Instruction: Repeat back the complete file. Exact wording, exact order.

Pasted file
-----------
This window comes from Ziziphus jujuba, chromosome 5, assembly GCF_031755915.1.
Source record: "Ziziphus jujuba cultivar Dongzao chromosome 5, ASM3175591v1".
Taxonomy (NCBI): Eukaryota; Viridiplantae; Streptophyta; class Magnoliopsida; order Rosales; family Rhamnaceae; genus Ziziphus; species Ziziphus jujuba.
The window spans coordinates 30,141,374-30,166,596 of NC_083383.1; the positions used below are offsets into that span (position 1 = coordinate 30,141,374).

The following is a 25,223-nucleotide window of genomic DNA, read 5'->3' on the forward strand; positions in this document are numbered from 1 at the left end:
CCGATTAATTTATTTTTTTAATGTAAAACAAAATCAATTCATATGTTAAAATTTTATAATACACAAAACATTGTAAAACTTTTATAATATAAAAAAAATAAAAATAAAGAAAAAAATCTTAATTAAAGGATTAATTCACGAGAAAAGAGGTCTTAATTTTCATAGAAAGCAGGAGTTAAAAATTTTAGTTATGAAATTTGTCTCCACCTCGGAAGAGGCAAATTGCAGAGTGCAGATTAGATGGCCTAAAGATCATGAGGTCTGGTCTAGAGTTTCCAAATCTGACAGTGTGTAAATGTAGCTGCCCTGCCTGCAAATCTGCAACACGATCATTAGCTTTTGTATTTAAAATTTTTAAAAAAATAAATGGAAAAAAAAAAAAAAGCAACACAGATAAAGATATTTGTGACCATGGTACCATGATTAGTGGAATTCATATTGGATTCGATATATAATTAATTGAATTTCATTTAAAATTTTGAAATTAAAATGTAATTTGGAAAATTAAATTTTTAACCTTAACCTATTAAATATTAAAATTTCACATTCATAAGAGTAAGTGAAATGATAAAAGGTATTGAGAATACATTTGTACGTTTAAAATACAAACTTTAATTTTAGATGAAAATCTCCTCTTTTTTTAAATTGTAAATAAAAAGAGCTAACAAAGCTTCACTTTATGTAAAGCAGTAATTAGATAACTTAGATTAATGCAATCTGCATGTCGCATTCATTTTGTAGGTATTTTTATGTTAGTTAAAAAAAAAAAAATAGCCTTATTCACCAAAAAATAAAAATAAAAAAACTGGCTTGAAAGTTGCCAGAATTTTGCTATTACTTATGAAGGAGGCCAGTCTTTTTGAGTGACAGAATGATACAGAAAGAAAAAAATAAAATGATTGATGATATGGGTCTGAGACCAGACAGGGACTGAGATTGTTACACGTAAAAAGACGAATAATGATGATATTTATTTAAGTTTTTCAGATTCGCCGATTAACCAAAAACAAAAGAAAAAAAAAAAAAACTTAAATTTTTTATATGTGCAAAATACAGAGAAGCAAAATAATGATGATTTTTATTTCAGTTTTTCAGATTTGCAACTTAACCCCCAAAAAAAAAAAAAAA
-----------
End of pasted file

This window comes from Ziziphus jujuba, chromosome 5, assembly GCF_031755915.1.
Source record: "Ziziphus jujuba cultivar Dongzao chromosome 5, ASM3175591v1".
Taxonomy (NCBI): Eukaryota; Viridiplantae; Streptophyta; class Magnoliopsida; order Rosales; family Rhamnaceae; genus Ziziphus; species Ziziphus jujuba.
The window spans coordinates 30,141,374-30,166,596 of NC_083383.1; the positions used below are offsets into that span (position 1 = coordinate 30,141,374).

The following is a 25,223-nucleotide window of genomic DNA, read 5'->3' on the forward strand; positions in this document are numbered from 1 at the left end:
CCGATTAATTTATTTTTTTAATGTAAAACAAAATCAATTCATATGTTAAAATTTTATAATACACAAAACATTGTAAAACTTTTATAATATAAAAAAAATAAAAATAAAGAAAAAAATCTTAATTAAAGGATTAATTCACGAGAAAAGAGGTCTTAATTTTCATAGAAAGCAGGAGTTAAAAATTTTAGTTATGAAATTTGTCTCCACCTCGGAAGAGGCAAATTGCAGAGTGCAGATTAGATGGCCTAAAGATCATGAGGTCTGGTCTAGAGTTTCCAAATCTGACAGTGTGTAAATGTAGCTGCCCTGCCTGCAAATCTGCAACACGATCATTAGCTTTTGTATTTAAAATTTTTAAAAAAATAAATGGAAAAAAAAAAAAAAGCAACACAGATAAAGATATTTGTGACCATGGTACCATGATTAGTGGAATTCATATTGGATTCGATATATAATTAATTGAATTTCATTTAAAATTTTGAAATTAAAATGTAATTTGGAAAATTAAATTTTTAACCTTAACCTATTAAATATTAAAATTTCACATTCATAAGAGTAAGTGAAATGATAAAAGGTATTGAGAATACATTTGTACGTTTAAAATACAAACTTTAATTTTAGATGAAAATCTCCTCTTTTTTTAAATTGTAAATAAAAAGAGCTAACAAAGCTTCACTTTATGTAAAGCAGTAATTAGATAACTTAGATTAATGCAATCTGCATGTCGCATTCATTTTGTAGGTATTTTTATGTTAGTTAAAAAAAAAAAAATAGCCTTATTCACCAAAAAATAAAAATAAAAAAACTGGCTTGAAAGTTGCCAGAATTTTGCTATTACTTATGAAGGAGGCCAGTCTTTTTGAGTGACAGAATGATACAGAAAGAAAAAAATAAAATGATTGATGATATGGGTCTGAGACCAGACAGGGACTGAGATTGTTACACGTAAAAAGACGAATAATGATGATATTTATTTAAGTTTTTCAGATTCGCCGATTAACCAAAAACAAAAGAAAAAAAAAAAAAACTTAAATTTTTTATATGTGCAAAATACAGAGAAGCAAAATAATGATGATTTTTATTTCAGTTTTTCAGATTTGCAACTTAACCCCCAAAAAAAAAAAAAAA